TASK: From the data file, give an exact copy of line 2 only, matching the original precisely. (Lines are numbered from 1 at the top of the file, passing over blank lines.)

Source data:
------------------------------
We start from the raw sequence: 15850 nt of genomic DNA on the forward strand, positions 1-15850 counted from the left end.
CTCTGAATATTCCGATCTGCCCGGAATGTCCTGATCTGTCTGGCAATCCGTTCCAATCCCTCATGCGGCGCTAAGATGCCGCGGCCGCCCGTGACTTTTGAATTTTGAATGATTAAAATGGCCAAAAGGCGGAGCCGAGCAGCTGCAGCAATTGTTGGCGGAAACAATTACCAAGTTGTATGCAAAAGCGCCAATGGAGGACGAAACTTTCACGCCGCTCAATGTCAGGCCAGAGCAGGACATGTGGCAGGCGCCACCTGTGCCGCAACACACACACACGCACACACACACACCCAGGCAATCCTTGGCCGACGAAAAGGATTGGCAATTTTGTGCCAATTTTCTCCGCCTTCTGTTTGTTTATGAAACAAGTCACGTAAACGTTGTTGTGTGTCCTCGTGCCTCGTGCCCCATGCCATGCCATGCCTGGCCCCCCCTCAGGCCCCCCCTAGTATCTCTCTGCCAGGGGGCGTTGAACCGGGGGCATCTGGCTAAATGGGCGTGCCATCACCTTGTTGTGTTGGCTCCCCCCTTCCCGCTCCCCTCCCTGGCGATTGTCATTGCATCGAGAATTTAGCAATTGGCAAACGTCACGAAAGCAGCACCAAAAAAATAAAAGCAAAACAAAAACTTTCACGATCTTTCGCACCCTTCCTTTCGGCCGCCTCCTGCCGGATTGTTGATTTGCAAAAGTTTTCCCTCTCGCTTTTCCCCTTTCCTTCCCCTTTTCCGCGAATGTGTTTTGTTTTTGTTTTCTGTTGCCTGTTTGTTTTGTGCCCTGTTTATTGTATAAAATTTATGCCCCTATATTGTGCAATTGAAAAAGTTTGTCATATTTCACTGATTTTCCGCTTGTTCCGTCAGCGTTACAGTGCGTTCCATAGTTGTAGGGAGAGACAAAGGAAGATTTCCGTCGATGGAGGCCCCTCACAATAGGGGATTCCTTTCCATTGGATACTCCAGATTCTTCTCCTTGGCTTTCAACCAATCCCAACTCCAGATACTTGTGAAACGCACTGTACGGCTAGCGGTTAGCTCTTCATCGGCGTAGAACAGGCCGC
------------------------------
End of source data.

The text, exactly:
CTCTGAATATTCCGATCTGCCCGGAATGTCCTGATCTGTCTGGCAATCCGTTCCAATCCCTCATGCGGCGCTAAGATGCCGCGGCCGCCCGTGACTTTTGAATTTTGAATGATTAAAATGGCCAAAAGGCGGAGCCGAGCAGCTGCAGCAATTGTTGGCGGAAACAATTACCAAGTTGTATGCAAAAGCGCCAATGGAGGACGAAACTTTCACGCCGCTCAATGTCAGGCCAGAGCAGGACATGTGGCAGGCGCCACCTGTGCCGCAACACACACACACGCACACACACACACCCAGGCAATCCTTGGCCGACGAAAAGGATTGGCAATTTTGTGCCAATTTTCTCCGCCTTCTGTTTGTTTATGAAACAAGTCACGTAAACGTTGTTGTGTGTCCTCGTGCCTCGTGCCCCATGCCATGCCATGCCTGGCCCCCCCTCAGGCCCCCCCTAGTATCTCTCTGCCAGGGGGCGTTGAACCGGGGGCATCTGGCTAAATGGGCGTGCCATCACCTTGTTGTGTTGGCTCCCCCCTTCCCGCTCCCCTCCCTGGCGATTGTCATTGCATCGAGAATTTAGCAATTGGCAAACGTCACGAAAGCAGCACCAAAAAAATAAAAGCAAAACAAAAACTTTCACGATCTTTCGCACCCTTCCTTTCGGCCGCCTCCTGCCGGATTGTTGATTTGCAAAAGTTTTCCCTCTCGCTTTTCCCCTTTCCTTCCCCTTTTCCGCGAATGTGTTTTGTTTTTGTTTTCTGTTGCCTGTTTGTTTTGTGCCCTGTTTATTGTATAAAATTTATGCCCCTATATTGTGCAATTGAAAAAGTTTGTCATATTTCACTGATTTTCCGCTTGTTCCGTCAGCGTTACAGTGCGTTCCATAGTTGTAGGGAGAGACAAAGGAAGATTTCCGTCGATGGAGGCCCCTCACAATAGGGGATTCCTTTCCATTGGATACTCCAGATTCTTCTCCTTGGCTTTCAACCAATCCCAACTCCAGATACTTGTGAAACGCACTGTACGGCTAGCGGTTAGCTCTTCATCGGCGTAGAACAGGCCGC